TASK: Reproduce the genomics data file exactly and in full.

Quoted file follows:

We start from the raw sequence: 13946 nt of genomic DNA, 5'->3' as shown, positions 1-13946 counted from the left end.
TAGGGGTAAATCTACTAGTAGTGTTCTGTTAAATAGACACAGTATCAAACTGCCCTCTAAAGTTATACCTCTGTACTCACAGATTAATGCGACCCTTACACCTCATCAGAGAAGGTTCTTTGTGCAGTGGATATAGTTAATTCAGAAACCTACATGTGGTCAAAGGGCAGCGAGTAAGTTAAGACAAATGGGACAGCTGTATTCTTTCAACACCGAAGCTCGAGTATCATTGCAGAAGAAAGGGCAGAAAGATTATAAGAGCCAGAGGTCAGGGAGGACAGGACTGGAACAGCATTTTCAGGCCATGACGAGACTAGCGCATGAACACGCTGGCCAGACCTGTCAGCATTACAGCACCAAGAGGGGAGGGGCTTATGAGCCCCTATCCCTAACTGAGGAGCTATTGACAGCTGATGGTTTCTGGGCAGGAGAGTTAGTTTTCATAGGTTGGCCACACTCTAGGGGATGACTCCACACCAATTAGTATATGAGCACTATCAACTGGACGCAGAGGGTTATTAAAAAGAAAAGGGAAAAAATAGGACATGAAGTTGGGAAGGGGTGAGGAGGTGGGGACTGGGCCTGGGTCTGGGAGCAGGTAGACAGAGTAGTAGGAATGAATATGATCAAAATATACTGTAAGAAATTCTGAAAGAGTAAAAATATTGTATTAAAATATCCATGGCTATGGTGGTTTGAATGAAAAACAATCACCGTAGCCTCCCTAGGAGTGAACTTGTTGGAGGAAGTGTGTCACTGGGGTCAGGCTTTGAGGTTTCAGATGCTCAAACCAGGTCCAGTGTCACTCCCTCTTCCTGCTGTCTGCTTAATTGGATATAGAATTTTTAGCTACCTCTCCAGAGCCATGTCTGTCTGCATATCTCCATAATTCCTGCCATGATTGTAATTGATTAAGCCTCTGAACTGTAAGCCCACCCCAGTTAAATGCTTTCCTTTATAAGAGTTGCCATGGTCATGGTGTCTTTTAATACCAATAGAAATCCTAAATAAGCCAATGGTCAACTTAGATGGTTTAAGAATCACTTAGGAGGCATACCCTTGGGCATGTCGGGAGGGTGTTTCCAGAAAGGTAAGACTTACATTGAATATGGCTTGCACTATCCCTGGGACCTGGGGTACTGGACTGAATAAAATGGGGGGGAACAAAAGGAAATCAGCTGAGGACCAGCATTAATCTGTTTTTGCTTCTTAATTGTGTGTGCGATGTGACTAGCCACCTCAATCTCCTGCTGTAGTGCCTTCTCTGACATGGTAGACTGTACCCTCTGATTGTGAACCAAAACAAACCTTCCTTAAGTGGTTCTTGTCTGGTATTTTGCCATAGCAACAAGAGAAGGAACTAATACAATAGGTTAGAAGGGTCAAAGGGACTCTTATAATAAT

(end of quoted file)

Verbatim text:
We start from the raw sequence: 13946 nt of genomic DNA, 5'->3' as shown, positions 1-13946 counted from the left end.
TAGGGGTAAATCTACTAGTAGTGTTCTGTTAAATAGACACAGTATCAAACTGCCCTCTAAAGTTATACCTCTGTACTCACAGATTAATGCGACCCTTACACCTCATCAGAGAAGGTTCTTTGTGCAGTGGATATAGTTAATTCAGAAACCTACATGTGGTCAAAGGGCAGCGAGTAAGTTAAGACAAATGGGACAGCTGTATTCTTTCAACACCGAAGCTCGAGTATCATTGCAGAAGAAAGGGCAGAAAGATTATAAGAGCCAGAGGTCAGGGAGGACAGGACTGGAACAGCATTTTCAGGCCATGACGAGACTAGCGCATGAACACGCTGGCCAGACCTGTCAGCATTACAGCACCAAGAGGGGAGGGGCTTATGAGCCCCTATCCCTAACTGAGGAGCTATTGACAGCTGATGGTTTCTGGGCAGGAGAGTTAGTTTTCATAGGTTGGCCACACTCTAGGGGATGACTCCACACCAATTAGTATATGAGCACTATCAACTGGACGCAGAGGGTTATTAAAAAGAAAAGGGAAAAAATAGGACATGAAGTTGGGAAGGGGTGAGGAGGTGGGGACTGGGCCTGGGTCTGGGAGCAGGTAGACAGAGTAGTAGGAATGAATATGATCAAAATATACTGTAAGAAATTCTGAAAGAGTAAAAATATTGTATTAAAATATCCATGGCTATGGTGGTTTGAATGAAAAACAATCACCGTAGCCTCCCTAGGAGTGAACTTGTTGGAGGAAGTGTGTCACTGGGGTCAGGCTTTGAGGTTTCAGATGCTCAAACCAGGTCCAGTGTCACTCCCTCTTCCTGCTGTCTGCTTAATTGGATATAGAATTTTTAGCTACCTCTCCAGAGCCATGTCTGTCTGCATATCTCCATAATTCCTGCCATGATTGTAATTGATTAAGCCTCTGAACTGTAAGCCCACCCCAGTTAAATGCTTTCCTTTATAAGAGTTGCCATGGTCATGGTGTCTTTTAATACCAATAGAAATCCTAAATAAGCCAATGGTCAACTTAGATGGTTTAAGAATCACTTAGGAGGCATACCCTTGGGCATGTCGGGAGGGTGTTTCCAGAAAGGTAAGACTTACATTGAATATGGCTTGCACTATCCCTGGGACCTGGGGTACTGGACTGAATAAAATGGGGGGGAACAAAAGGAAATCAGCTGAGGACCAGCATTAATCTGTTTTTGCTTCTTAATTGTGTGTGCGATGTGACTAGCCACCTCAATCTCCTGCTGTAGTGCCTTCTCTGACATGGTAGACTGTACCCTCTGATTGTGAACCAAAACAAACCTTCCTTAAGTGGTTCTTGTCTGGTATTTTGCCATAGCAACAAGAGAAGGAACTAATACAATAGGTTAGAAGGGTCAAAGGGACTCTTATAATAAT